THEATRE: They Drink It In The Congo
Written by: Sophie Taylor
A festival within a play where the director feels like the main character.
They Drink It In The Congo is a new play by Adam Brace about a group of Brits attempting to stage a festival to raise awareness for the conflict in Congo. The play itself, considering the current Congolese conflict, post-colonial guilt, middle class guilt, white guilt and Western interventions is dripping in self awareness.
Taking my seat in the impressive yet intimate Almeida, I go to switch my phone off how very polite of me but not before firing off an excited little tweet about press night at the Almeida. “Looks like a full house tonight!” I type, or something equally original, accompanied by a generic snap of the bar area. It gets a like.
I shove the phone in my bag under my seat and forget about it for an hour. I find myself sitting next to the warm and chatty Assistant Director, Taio Lawson and we joke about me storming off in the interval, declaring the show a failure. Chuckle chuckle.
Character Anne-Marie opens the show:
“Just another evening. Rich whites and Conglais. Dressed up smart to hear people talk about Congo. White words from black mouths. Maybe watch a rumba. And feel bad because of the problems. And feel good because we are caring. And everyone enjoys a little visit to Congo. But nobody has to go there. That’s what this event is. And it has no value.”
Which is just the start of this chillingly meta experience. At one stage a press conference within the play is almost postponed and the festival threatened by a committee member’s physical injury. Here we sit on a press night rescheduled due to an injury endured by a member of the cast, watching a play about the Congo written by a white man and listening to character Anne-Marie recite his words (real name Anna-Marie). Coincidences left, right and centre stage perhaps, but it’s already getting under my skin.
We are reminded that one of the main sources of conflict in the DRC is the Congolese minerals found in everyday Western technology, such as coltan: a black tar like mineral that our mobile phones and almost every other kind of electronic device are made with. It’s coltan that keeps them so light (and breakable). My flippant tweet starts flailing around in my head like a regrettable party guest who’s outstayed their welcome.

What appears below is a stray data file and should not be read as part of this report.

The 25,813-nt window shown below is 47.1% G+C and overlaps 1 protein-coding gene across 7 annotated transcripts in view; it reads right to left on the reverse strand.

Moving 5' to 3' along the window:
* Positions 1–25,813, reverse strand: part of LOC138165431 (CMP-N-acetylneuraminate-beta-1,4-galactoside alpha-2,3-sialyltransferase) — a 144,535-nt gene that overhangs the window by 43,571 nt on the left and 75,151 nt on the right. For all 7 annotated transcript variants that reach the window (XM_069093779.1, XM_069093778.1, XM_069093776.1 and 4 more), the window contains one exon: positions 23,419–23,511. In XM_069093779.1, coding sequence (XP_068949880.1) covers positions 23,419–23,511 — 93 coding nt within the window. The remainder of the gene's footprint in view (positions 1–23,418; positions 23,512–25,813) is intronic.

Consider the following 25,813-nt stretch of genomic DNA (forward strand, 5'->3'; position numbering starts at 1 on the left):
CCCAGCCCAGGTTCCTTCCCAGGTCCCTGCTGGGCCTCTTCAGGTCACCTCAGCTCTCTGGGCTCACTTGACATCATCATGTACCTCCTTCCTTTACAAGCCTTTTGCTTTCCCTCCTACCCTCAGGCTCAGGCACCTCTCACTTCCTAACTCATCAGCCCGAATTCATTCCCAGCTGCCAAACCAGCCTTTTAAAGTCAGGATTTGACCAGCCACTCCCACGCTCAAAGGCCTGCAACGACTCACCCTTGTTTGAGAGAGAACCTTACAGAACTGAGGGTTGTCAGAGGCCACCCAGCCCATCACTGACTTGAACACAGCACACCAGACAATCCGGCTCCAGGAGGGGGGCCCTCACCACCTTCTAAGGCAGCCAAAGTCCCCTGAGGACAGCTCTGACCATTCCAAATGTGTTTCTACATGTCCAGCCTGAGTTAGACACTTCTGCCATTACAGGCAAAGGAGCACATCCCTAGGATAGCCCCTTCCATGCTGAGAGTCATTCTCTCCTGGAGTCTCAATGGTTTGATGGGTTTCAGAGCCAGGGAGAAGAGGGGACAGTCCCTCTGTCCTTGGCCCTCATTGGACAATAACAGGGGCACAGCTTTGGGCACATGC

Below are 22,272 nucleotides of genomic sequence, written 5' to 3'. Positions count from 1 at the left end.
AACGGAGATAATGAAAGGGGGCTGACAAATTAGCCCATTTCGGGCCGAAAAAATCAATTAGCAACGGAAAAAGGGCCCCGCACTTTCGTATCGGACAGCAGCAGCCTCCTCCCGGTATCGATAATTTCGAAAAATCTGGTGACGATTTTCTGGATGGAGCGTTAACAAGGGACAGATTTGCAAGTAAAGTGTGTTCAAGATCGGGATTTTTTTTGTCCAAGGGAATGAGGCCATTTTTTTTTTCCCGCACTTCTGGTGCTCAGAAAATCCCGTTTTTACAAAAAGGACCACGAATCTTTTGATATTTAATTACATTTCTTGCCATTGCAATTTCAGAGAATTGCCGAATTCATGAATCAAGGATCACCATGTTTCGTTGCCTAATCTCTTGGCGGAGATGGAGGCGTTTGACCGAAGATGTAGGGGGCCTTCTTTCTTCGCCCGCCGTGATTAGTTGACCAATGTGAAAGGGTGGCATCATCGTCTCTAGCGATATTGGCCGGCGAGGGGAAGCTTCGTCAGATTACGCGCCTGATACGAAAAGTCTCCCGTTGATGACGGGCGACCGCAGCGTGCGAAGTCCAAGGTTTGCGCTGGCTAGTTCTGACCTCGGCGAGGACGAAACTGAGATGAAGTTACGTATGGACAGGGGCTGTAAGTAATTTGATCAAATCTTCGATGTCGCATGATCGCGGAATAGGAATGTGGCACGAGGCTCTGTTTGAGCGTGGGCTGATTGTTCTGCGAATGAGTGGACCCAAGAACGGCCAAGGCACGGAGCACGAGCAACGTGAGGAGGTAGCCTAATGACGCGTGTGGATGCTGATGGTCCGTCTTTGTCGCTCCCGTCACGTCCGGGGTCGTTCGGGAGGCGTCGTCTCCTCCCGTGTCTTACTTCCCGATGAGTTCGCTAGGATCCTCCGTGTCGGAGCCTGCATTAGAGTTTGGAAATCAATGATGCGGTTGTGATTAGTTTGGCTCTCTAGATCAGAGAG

So who is the main character? Is it Stef (hard working and versatile Fiona Button), the Kenyan born white girl with a trust fund suffering from middle class post-colonial guilt? A character that some have referred to as disingenuous and aloof, which is quite possibly the point. Are we supposed to sympathise with her, or with Anne-Marie (expertly played by Anna-Marie): the first to talk and the character dealing with the issues first hand? Or is it Oudry (a captivating and flexible Sule Rimi) the voice of technology throughout, dressed like a sapeur and who plays the victim and source of Stef’s displaced trauma stress?
I don’t leave my seat in the interval. There’s a lot to digest. The Assistant Director has disappeared briefly, but I have so many questions! I try to stuff in some more information, quickly skimming through the programme. But the phrases African Diaspora and Hellenistic culture running around my mind are slowly replaced with the happy, upbeat rhythms of a live band that have gathered upstage. Musicians Joseph Roberts, Crispin Robinson and Alan Weeks play original music inspired by the Congo and underscore the remainder of the show. At the end of the first act the stage implodes in on itself with the weight of self reference and a traumatic flashback thanks to Jon Bausor’s dexterous set design. Although the mood has shifted during the interval (cue audience returning to their seats bopping, laughing and clapping along to the beats) this gaping wound remains centre stage.
Comedic relief is found in well timed physical humour, cock jokes and British self deprecation but the take away, hard to swallow issues are assertively driven home.
Eavesdropping on reviews of the play I find that perhaps the point has been missed by some. I would argue that stating Adam Brace’s conclusion is that we shouldn’t attempt to help in case we cause offence, was not his intention. Simply turning a mirror on cultural attempts to assuage guilt and do a Bono / Jessica Hynes from Twenty Twelve, however, might be.
Director, Michael Longhurst for Vice Magazine
I’m not about to throw my phone away, have a good cry and tweet about it on my laptop. But I am aware of how light that coltan feels in my pocket now.
Which is handy as I’ve got a lot of reading up to do on it.
They Drink It In The Congo at The Almeida Theatre until 1st Oct ’16.
Tickets here or from box office: 020 7359 4404
Photos by Marc Brenner
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